our CEO Chris Parke shares his thoughts on the rise of gender fatigue and what you can do to tackle it.
The recent Hampton Alexander update has highlighted that 1 in 5 FTSE 350 organisations remain challenged by the levels of gender diversity at senior levels. Many have only one or no women on their Boards, and as with FTSE 100 organisations, struggle with a strong pipeline of diverse talent to executive levels.
Whilst we have this backdrop, I’m increasingly aware of two important trends across the work that Talking Talent delivers with over 150 global clients. The first is that for an increasing number of organisations there is a “gender fatigue”. Senior leaders and senior managers, more broadly, are starting to zone out when the topic is raised. This is partly because of the prevalence of the topic but it is also because male leaders can feel blamed for the status quo which creates a defensive response.
The second is that there are increasing examples where men within organisations are feeling at a disadvantage to diverse groups. They have started vocalising their sense of unfairness that some of the current initiatives focusing on distinct diverse groups, outside the majority, is leaving them at a disadvantage. White men are losing out.
I think both these challenges highlight the importance of leadership buy-in, support and sponsorship for targeted initiatives. There needs to be visible, active support with clear positioning. That’s different from passive support where leaders say all the right things but when the moment arrives lack the behaviours and actions to legitimise a chosen stance. There is a very real need for sophisticated change management and high-quality communications as part of inclusion initiatives.
Take women’s leadership programmes as an example here. Clients that have developed a clear business case, rationale and success measures for why they are focusing on generating a more gender-balanced pipeline are far more likely to succeed in maintaining the momentum. As are organisations that involve key stakeholders as part of the programme; sponsors, business leaders, line managers of participants, HR leadership all need to be integral in order to drive true systemic change. When the inevitable challenges come from employees as to “why are they getting this attention and not me?” the responses need to have clarity and be anchored back into business or functional rationale.
The decision of being exclusive in order to, in the long term, drive inclusive cultures will seem a contradiction without leadership support and expert communications. Unless it is positioned precisely it will offer up an opportunity for the majority to revolt and undermine initiatives. I am starting to hear more complaints about how it's impossible to get noticed unless you are a “woman or black” as evidence of this.
It is important to remind employees that these programmes exist to create safe environments for participants to openly discuss intrapersonal, interpersonal and systemic challenges that clearly exist in organisations. Otherwise, why would women consistently fail to realise their potential given there is no lack of competence or ambition. On the contrary! It also helps if you can point to case studies of similar programmes that have been a success, which is where Talking Talent’s 15 years’ experience and our global client network proves so powerful. A financial service client who has increased their senior management level women to 36%. Working parents’ programmes, helping global clients retain carers with talent retention percentages improving by double figures in many clients. Key to ensuring a diverse talent pipeline.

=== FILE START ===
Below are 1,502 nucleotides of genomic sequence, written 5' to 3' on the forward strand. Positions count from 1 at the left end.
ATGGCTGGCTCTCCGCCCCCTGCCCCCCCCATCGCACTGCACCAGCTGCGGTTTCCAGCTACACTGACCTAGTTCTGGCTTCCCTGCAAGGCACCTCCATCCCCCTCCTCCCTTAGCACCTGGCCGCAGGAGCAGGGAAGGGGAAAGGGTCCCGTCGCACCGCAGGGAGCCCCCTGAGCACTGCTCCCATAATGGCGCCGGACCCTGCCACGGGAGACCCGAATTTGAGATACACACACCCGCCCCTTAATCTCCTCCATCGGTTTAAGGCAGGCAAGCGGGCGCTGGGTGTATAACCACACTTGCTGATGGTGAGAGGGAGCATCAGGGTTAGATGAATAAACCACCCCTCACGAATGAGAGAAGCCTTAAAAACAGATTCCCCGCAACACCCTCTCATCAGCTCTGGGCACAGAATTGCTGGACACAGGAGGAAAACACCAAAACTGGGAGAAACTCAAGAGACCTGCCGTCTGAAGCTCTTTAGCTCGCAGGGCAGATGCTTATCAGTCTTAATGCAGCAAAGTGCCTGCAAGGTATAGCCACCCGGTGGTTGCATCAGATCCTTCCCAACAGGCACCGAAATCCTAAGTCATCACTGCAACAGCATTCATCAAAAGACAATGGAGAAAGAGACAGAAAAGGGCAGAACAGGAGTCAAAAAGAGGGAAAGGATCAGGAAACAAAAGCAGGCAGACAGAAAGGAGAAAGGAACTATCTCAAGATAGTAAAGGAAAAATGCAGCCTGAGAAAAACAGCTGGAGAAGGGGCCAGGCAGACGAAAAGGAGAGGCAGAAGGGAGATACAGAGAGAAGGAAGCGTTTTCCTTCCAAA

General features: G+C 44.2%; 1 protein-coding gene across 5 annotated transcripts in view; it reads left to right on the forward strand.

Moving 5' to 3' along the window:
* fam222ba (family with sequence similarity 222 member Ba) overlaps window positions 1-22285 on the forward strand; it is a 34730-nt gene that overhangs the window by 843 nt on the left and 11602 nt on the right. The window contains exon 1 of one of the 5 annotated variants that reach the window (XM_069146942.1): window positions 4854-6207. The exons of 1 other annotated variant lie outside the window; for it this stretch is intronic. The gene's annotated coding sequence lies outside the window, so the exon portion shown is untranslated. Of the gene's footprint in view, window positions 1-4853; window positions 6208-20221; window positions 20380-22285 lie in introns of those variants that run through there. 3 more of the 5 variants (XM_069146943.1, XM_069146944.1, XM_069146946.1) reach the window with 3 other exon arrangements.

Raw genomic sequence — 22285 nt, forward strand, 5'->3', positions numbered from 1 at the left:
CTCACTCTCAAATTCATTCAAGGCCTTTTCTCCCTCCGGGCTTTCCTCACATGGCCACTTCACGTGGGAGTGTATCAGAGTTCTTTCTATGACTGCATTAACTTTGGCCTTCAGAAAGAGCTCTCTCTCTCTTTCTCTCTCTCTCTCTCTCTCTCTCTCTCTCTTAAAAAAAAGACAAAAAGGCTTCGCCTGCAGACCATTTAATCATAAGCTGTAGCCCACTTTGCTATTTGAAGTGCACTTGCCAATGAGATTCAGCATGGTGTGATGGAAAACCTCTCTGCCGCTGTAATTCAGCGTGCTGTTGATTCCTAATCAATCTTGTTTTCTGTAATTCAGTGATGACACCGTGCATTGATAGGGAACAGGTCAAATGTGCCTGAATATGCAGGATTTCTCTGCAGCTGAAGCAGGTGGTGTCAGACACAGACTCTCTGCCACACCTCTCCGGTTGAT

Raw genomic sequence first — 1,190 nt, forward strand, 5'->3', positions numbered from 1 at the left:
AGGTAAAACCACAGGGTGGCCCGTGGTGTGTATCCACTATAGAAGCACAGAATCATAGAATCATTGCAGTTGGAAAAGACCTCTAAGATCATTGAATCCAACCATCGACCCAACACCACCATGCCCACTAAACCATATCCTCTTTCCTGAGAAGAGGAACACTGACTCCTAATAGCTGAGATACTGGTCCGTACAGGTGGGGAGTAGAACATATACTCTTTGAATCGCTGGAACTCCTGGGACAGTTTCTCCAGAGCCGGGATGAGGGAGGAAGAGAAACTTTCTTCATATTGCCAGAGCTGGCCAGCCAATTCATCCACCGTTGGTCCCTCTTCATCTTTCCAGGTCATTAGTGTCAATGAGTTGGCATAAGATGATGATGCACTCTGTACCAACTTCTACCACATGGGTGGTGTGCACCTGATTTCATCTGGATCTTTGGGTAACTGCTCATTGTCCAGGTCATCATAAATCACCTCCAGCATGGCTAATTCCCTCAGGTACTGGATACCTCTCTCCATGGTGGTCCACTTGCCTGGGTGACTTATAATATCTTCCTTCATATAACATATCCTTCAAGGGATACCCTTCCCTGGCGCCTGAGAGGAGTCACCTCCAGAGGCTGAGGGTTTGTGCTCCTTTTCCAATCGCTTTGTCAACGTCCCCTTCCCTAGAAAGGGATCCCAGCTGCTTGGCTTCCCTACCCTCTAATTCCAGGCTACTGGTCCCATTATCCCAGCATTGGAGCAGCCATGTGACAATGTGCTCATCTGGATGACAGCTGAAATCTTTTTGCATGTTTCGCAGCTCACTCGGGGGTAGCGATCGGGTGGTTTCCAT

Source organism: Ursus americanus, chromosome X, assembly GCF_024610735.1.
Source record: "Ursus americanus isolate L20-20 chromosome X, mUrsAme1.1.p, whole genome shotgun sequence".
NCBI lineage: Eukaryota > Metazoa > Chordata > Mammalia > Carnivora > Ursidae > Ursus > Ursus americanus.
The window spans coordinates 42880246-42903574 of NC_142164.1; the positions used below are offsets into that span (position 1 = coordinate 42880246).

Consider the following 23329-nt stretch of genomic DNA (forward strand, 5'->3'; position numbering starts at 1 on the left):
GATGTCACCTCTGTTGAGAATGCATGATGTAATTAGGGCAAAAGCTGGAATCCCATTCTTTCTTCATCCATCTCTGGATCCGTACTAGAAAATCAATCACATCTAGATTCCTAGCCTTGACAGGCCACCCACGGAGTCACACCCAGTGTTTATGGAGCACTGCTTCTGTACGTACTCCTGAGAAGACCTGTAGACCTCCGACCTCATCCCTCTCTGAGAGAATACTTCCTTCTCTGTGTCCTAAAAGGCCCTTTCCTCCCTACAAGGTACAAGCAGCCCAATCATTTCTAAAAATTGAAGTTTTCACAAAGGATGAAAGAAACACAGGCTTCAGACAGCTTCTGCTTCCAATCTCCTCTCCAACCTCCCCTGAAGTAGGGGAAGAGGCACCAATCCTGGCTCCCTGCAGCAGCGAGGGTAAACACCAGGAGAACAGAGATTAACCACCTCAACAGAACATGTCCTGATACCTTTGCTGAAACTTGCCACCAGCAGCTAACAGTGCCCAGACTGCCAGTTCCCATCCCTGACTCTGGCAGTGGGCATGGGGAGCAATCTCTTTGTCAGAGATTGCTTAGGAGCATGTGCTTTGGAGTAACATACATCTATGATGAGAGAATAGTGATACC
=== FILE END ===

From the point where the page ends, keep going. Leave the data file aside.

The final reflection is how important it is for senior male leaders to be actively involved in sponsoring programmes and delivering key communications. I cannot overstate this enough. The clients that have male advocates who deliver precise and timely interventions to support initiatives focused on inclusion and gender diversity are heads and shoulders above. It negates the challenges that get presented by the employee male majority. Indeed, if male advocates do not exist at the right level experience shows that programmes lose momentum and get drowned out by the white noise.
Spending time to coach, develop and advise your male leadership support is, therefore, a fundamental cornerstone to any inclusion strategy. This is why TT helps clients develop inclusive leadership capability as a priority. One development here is that following the momentum of the #Me Too campaign, some men need even more encouragement to take to the podium and become active supporters. It is an unfortunate residual, but I can see that men’s fear of saying the wrong thing or tripping up over language has been heightened. The stakes now feel far higher even if their intention is overwhelmingly positive. It can seem as if the world is watching and waiting for a mistake. All of us involved in creating more inclusive workplaces should be mindful of using accessible language and encouraging advocates to become active in a way that’s authentic for them. I’d like to see us opening the dialogue out rather than closing it down by being overly judgemental.
I’m coming full circle, but we can’t do this unless we are presenting psychologically safe spaces for a meaningful dialogue to happen and learning to occur. Clients continue to come to Talking Talent for their expert coaching led approach to help with this challenge. It is also why programmes focused on specific demographic groups are still incredibly important, particularly for organisations starting out on their journey where that safety does not currently exist, and people want to share.